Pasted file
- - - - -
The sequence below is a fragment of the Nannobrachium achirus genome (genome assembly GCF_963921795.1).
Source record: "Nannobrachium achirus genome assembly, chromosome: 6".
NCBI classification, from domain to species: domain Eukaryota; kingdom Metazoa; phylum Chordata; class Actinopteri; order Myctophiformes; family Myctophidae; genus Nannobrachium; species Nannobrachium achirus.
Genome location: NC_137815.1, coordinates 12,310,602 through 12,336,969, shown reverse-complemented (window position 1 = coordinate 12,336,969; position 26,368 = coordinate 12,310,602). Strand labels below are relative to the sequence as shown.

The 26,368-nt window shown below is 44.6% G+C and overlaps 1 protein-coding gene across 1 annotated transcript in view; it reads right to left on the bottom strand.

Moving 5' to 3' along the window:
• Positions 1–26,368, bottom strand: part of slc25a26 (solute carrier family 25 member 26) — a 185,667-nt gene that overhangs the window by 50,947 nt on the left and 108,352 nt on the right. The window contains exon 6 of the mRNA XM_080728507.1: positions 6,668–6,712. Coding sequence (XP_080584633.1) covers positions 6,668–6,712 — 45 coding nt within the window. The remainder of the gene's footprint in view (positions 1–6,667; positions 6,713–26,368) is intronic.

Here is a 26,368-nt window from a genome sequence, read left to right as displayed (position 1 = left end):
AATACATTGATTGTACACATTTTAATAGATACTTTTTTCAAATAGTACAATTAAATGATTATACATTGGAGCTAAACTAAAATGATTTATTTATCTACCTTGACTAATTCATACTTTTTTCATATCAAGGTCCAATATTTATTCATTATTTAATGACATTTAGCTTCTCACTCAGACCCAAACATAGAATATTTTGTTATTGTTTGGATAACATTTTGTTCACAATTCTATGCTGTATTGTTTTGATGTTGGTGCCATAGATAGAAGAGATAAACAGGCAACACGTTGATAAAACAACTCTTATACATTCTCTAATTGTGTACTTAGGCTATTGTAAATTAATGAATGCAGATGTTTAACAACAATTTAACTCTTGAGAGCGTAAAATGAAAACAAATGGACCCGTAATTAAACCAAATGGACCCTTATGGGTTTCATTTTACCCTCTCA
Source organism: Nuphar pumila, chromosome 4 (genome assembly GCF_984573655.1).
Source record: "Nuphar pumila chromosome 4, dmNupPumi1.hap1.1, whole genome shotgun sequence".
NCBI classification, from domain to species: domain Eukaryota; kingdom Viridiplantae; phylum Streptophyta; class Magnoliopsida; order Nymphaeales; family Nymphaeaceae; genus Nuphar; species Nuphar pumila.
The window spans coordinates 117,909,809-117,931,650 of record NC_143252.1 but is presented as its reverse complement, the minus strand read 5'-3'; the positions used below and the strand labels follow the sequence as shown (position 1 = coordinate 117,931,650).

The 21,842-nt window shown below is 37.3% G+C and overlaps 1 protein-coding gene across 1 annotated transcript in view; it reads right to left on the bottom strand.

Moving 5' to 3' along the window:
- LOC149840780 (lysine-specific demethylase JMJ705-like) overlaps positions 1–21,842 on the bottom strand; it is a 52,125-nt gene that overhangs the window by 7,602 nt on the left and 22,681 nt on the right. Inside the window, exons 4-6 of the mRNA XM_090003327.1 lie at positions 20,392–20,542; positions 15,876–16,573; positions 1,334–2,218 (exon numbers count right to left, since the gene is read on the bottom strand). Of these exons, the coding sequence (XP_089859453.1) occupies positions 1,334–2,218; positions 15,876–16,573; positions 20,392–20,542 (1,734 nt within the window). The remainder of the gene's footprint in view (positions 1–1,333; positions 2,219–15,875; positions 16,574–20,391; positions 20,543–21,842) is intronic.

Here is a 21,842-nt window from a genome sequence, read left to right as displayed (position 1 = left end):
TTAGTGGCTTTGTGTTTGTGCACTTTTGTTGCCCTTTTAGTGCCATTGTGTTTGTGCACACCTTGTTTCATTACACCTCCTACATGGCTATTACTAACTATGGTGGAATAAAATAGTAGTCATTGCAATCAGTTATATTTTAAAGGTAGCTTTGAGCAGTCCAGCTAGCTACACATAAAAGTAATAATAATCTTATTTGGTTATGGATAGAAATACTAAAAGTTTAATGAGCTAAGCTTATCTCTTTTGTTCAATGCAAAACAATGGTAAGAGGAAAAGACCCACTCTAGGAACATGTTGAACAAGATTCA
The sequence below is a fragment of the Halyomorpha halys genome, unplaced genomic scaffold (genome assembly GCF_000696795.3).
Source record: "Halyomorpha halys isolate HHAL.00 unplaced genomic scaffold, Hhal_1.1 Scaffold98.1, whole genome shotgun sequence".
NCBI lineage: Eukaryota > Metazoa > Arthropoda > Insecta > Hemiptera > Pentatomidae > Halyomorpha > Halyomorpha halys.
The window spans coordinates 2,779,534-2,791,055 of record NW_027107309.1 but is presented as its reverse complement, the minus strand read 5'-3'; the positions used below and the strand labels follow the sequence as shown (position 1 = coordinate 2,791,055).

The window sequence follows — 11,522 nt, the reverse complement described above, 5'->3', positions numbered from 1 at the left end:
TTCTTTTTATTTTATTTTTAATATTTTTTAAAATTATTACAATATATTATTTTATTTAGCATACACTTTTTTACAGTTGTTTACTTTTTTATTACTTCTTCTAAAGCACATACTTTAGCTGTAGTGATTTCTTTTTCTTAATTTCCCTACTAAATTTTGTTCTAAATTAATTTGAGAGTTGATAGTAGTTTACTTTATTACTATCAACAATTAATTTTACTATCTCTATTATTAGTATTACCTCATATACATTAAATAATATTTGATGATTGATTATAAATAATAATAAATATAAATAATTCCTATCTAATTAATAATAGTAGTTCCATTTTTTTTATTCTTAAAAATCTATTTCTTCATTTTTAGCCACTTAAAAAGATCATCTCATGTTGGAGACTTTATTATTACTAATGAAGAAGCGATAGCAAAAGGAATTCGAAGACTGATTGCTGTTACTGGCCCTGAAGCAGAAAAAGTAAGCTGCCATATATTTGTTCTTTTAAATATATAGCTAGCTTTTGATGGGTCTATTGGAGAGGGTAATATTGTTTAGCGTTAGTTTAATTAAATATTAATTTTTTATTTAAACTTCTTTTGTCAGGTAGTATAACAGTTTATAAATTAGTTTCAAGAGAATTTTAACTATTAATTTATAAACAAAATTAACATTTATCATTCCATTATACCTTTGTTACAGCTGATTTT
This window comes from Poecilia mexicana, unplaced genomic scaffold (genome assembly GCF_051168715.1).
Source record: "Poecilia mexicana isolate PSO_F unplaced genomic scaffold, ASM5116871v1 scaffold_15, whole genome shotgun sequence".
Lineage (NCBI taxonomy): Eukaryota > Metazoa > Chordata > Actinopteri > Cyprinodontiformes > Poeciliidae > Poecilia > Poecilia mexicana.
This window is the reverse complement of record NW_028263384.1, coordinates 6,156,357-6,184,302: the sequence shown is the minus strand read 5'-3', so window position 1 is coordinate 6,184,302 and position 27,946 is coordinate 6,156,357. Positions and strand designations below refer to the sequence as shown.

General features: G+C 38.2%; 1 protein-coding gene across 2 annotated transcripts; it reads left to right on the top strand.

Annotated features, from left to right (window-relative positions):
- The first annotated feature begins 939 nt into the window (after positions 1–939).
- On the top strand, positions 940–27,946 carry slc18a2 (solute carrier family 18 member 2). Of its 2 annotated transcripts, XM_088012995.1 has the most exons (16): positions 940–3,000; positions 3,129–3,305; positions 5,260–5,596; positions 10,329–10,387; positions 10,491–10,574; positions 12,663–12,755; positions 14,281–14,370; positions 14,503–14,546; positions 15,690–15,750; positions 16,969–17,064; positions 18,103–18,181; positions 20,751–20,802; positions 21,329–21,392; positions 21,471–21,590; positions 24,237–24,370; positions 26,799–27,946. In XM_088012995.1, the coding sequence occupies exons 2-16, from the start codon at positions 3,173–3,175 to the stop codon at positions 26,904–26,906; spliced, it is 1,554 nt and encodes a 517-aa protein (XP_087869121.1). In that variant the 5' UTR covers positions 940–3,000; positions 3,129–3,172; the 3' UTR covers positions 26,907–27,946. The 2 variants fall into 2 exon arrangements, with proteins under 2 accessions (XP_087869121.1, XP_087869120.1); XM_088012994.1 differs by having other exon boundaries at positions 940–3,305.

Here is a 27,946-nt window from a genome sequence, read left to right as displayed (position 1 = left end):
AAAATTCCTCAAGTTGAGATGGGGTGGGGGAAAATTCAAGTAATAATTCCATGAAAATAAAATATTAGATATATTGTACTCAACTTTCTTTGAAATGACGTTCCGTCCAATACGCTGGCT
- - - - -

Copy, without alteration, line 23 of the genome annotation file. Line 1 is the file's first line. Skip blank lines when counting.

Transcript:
The window sequence follows — 11,522 nt, the reverse complement described above, 5'->3', positions numbered from 1 at the left end: